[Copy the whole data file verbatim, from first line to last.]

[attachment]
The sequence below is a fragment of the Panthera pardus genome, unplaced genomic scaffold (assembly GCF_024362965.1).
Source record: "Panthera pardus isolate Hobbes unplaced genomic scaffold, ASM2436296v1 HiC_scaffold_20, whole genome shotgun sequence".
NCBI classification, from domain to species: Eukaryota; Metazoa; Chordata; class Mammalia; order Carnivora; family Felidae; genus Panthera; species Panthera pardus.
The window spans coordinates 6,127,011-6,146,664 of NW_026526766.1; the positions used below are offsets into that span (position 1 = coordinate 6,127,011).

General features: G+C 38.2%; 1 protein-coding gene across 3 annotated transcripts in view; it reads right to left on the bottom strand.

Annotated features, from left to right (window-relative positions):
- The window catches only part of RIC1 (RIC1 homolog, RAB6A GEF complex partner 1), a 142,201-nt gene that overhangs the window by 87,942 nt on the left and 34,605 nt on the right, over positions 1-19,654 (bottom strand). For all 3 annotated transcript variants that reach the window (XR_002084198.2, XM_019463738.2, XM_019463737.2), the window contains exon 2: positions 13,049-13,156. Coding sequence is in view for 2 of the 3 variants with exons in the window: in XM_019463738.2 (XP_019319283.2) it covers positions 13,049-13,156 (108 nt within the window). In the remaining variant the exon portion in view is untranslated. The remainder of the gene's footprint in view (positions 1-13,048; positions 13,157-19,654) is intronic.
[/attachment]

The sequence below is a fragment of the Panthera pardus genome, unplaced genomic scaffold (assembly GCF_024362965.1).
Source record: "Panthera pardus isolate Hobbes unplaced genomic scaffold, ASM2436296v1 HiC_scaffold_20, whole genome shotgun sequence".
NCBI classification, from domain to species: Eukaryota; Metazoa; Chordata; class Mammalia; order Carnivora; family Felidae; genus Panthera; species Panthera pardus.
The window spans coordinates 6,127,011-6,146,664 of NW_026526766.1; the positions used below are offsets into that span (position 1 = coordinate 6,127,011).

General features: G+C 38.2%; 1 protein-coding gene across 3 annotated transcripts in view; it reads right to left on the bottom strand.

Annotated features, from left to right (window-relative positions):
- The window catches only part of RIC1 (RIC1 homolog, RAB6A GEF complex partner 1), a 142,201-nt gene that overhangs the window by 87,942 nt on the left and 34,605 nt on the right, over positions 1-19,654 (bottom strand). For all 3 annotated transcript variants that reach the window (XR_002084198.2, XM_019463738.2, XM_019463737.2), the window contains exon 2: positions 13,049-13,156. Coding sequence is in view for 2 of the 3 variants with exons in the window: in XM_019463738.2 (XP_019319283.2) it covers positions 13,049-13,156 (108 nt within the window). In the remaining variant the exon portion in view is untranslated. The remainder of the gene's footprint in view (positions 1-13,048; positions 13,157-19,654) is intronic.